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Feb 19, 2008
How To

How to Get Back Opt-Outs: 7 Steps to Retain More Customers

SUMMARY: Marketers like to focus on statistics that show how many respondents opted into a campaign or how many consumers clicked through an email. But donít overlook those who opt out.

Analyzing the behavior of customers who opt out can add much-needed information and, perhaps, re-engage them, too. Includes seven steps to lift customer retention rates and three measurements to determine if you really want them to stay.
Even though the average opt-out rate for email and mobile is below 1%, marketers still need to look at why customers opt out of marketing campaigns and communications just as much as why they opt in.

Any opt-out analysis must begin by understanding customer behavior: Why did they choose to go away? Knowing that answer is critical to crafting a retention strategy that might persuade them to stick around. This means you must initiate a two-way dialogue -- customers wonít always tell you what they need unless you ask them.

ďMost companies donít think about whether the channel is the issue or whatever prompted the unsubscribe request in the first place,Ē says Rosemary Smith, a data protection expert who heads the UKís Direct Marketing Association. ďI think it is vital to have [an opt-out strategy], and it is getting more important all of the time.Ē


Strategies to Retain More Customers
Here are seven steps to turn opt outs into an opportunity to retain them as customers.

-> Step #1. Encourage feedback

First, talk to your customers. Allow them to ask questions and provide appropriate and timely responses. Theyíll be less likely to opt out if you show genuine interest in what they have to say.

Most email opt-outs require customers to go to a website. This provides an opportunity to ask them why they wish to opt out. Make sure you put together:
o Short online poll or questionnaire
o Feedback form

Unlike email, the universal opt-out created by mobile network operators wonít give you a chance to ask a mobile customer why theyíve opted out. Once the ĎSTOPí text message is sent, all communications stop.

Some companies use WAP-Push to uncover the reasons why. But use caution here because you can further upset customers who might already be upset by receiving an unwanted SMS message.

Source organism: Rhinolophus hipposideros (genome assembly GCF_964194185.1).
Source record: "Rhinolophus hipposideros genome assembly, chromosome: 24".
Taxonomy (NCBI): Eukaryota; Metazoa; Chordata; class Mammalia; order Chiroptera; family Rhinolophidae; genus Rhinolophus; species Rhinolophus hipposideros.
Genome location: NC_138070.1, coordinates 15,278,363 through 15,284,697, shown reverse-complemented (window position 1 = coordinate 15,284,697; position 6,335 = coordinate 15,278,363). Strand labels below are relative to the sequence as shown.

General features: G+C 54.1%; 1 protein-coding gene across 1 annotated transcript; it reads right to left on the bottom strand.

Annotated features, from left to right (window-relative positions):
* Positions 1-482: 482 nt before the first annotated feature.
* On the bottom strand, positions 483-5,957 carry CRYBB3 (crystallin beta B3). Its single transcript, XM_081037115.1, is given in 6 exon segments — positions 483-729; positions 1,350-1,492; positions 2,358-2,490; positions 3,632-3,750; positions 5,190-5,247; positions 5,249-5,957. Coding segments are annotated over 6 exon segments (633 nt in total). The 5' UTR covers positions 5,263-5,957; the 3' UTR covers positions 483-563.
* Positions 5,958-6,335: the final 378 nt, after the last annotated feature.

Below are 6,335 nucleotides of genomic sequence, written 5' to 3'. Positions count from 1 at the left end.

-> Step #2. Respect the permission youíve been given

Youíre better off growing your customer data list organically. As a data controller, you will then be able to better manage and control its quality, thereby reducing opt-out rates.

Customers who have given their direct consent to your company are more likely to feel a connection with your brand than those that are opted in by using purchased lists.

- Include reminders in each email of the given permission.

- Keep your promises: Donít pass customer data onto third parties unless the customer said you could. Respect their consent and donít do anything to abuse it.

With email communications, you can use an authentication partner to maintain the reputation of your mail server. Itís also a good idea to use a separate domain for your mailings, just in case you face any troublesome or damaging issues. Work with an email marketing partner, too. This will improve your deliverability rates and brand integrity.

-> Step #3. Give customers control

Allow your customers to select different communication preferences by providing a clickthrough to a profile or preference panel page, allowing customers to choose how they would like you to communicate with them.

It might not be a case that they donít want you to talk with them or receive your offers; they might prefer to use a different channel or frequency of communication, or they might only need access to a mobile travel information service at one particular point in time. So make it easy to opt in, to opt out, change preferences and opt back in, too.

With Finextra.com, you can choose when you want to receive its email communications, whether itís daily, weekly or monthly. Timeliness is as crucial as the frequency of communication and its relevance. Sporadically blasting out emails will increase opt-out rates.

-> Step #4. Monitor and adopt best practices

Customer retention generally requires constant monitoring, analysis and research of customer behavior and their interactions with you. Other parts of your organization might be sending out emails to the same customer database, for instance, and their opt-out rates might be lower. You could adopt similar practices.

Or you might discover that separate departments are sending out email communications to the same customers simultaneously, thereby increasing opt-out rates and reducing open rates because of the increased noise. Sending out these email messages at different times could lead to improved results. Ask yourself how and when you will gain the best results.

-> Step #5. Be transparent

There should be nothing to hide. Having a transparent data policy can make friends out of potential enemies.

Customers who complain and threaten to report you to a respective data-protection authority can sometimes be converted into loyal customers. Transparency with regard to the permissions youíve been given and the customer information you have collated could forestall this potential threat.